Dissident Chinese artist Ai Weiwei's Sunflower Seeds are getting a permanent home at the Tate.
The gallery has snapped up around eight million of the 100 million porcelain seed husks which carpeted its vast floor in 2010 before they were cordoned off over fears about ceramic dust.
The 10 tonnes of seeds can be displayed in the form of a one-and-a-half metre high conical sculpture, stretching five metres in diameter, or as a 10 centimetre-deep square or rectangle.
The work, Sunflower Seeds 2010, was bought from the artist, who has been named the most powerful person in the art world, for an undisclosed figure, with help from Tate International Council and the Art Fund.
Tate covered 1,000 square metres of its London gallery's Turbine Hall with 100 million sunflower seeds during its 2010 commission for its Unilever Series.
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But health and safety concerns scuppered the gallery's plans for visitors to be able to walk on the seeds, which were individually handcrafted by skilled artisans.
The Guardian's reviewer said "I am glad I experienced the poetry of Sunflower Seeds first, with all its subtle nuances" and said the work evokes "thoughts of dismally repetitive labour". The Indepedent observed that "the Turbine Hall is perhaps the hardest commission to fulfil in this country" and praised Weiwei's "melancholic" work.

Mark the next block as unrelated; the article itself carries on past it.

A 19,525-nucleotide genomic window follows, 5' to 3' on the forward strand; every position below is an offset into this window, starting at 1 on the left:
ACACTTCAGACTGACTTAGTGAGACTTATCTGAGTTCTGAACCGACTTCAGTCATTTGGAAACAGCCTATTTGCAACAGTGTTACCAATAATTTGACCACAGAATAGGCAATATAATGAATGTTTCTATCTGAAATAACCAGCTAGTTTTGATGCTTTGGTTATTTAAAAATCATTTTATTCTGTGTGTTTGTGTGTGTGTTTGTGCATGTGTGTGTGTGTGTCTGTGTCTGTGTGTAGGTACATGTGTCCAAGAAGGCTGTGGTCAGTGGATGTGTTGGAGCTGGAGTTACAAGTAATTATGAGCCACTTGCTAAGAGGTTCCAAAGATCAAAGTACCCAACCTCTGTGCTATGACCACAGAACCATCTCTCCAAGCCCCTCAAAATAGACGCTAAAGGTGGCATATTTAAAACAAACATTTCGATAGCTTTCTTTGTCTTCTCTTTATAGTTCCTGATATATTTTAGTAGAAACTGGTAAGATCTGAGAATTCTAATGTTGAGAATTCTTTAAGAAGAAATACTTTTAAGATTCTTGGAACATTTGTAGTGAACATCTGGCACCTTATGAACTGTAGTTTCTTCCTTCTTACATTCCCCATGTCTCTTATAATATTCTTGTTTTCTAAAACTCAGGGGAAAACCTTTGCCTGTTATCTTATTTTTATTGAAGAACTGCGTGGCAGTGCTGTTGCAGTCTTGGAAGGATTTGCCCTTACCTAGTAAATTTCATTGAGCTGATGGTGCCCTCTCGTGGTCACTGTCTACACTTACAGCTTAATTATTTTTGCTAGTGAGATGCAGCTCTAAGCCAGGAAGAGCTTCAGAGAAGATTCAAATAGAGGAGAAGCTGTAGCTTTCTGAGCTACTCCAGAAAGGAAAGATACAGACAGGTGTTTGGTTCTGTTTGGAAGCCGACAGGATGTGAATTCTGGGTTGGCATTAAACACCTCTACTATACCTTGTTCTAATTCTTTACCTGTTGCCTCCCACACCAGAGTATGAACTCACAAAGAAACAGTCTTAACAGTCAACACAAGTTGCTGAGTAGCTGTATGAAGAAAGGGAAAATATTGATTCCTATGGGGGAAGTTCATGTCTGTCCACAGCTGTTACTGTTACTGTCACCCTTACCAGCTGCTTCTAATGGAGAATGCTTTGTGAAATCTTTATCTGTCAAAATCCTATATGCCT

As well as being a popular Chinese street snack, sunflower seeds have a political meaning for the Chinese artist.
During the Cultural Revolution, propaganda images showed Chairman Mao as the sun and the mass of people as sunflowers turning towards him.
The ranking of the activist, who has been an outspoken critic of China's human rights record, at the top of the art world's power list last year came after he spent more than two months in detention.
His arrest in April 2011, as he boarded a Beijing flight bound for Hong Kong, prompted a global campaign for his release.
...And how it looked when it got to London:
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